In the wake of a major natural disaster, the narrative arc that subsequently unfolds has the potential to reshape the political landscape of the affected country. The script has been written and performed many times in many countries, with no two times ever exactly the same. After this weekend's massive earthquake in Chile, keep an eye on the response from the governments -- both the outgoing and incoming one -- to see how the quake ends up altering that country's long-term political picture.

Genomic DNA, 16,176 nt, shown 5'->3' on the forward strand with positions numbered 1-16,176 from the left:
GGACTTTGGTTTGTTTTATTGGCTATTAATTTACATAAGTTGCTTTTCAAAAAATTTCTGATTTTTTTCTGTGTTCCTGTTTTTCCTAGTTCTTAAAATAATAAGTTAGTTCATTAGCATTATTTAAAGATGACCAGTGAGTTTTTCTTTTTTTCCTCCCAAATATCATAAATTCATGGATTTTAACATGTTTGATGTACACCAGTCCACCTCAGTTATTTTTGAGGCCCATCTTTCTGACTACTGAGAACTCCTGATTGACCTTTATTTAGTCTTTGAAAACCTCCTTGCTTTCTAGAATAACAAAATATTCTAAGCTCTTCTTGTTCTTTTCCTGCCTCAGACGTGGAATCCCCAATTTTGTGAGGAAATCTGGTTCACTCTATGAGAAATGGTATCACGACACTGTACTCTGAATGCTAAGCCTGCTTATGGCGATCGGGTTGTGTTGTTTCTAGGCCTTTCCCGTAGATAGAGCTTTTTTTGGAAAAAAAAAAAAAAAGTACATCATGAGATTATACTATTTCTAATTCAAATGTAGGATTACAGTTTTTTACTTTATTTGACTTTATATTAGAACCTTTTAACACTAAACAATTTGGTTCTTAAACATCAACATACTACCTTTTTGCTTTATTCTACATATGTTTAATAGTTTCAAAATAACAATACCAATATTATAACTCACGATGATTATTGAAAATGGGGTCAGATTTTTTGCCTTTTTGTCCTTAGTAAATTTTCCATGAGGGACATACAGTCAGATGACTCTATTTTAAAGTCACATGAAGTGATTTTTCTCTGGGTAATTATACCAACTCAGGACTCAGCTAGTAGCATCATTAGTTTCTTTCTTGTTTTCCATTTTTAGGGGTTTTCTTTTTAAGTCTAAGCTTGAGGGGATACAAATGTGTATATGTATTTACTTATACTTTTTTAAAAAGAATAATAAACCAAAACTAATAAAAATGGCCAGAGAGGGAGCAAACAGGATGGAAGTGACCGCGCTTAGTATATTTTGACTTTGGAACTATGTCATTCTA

No matter where disaster strikes, the script opens with shock, heartbreak and compassion. Then, it inexorably moves towards a cold political calculus about the performance of political leaders responsible for managing the aftermath. Even before the emergency starts moving into the back pages, praise and/or recriminations of top officials starts buzzing in the streets and in the media. By the time the earthquake, tsunami, or hurricane, takes its place in the history books, the political horizon can end up utterly transformed.
The first blow from a tragedy brought on by nature's fury falls on its direct victims -- those who lose their lives, their homes or their livelihoods. Eventually, the aftermath can transform the fortunes of major political players and their quest for popular support.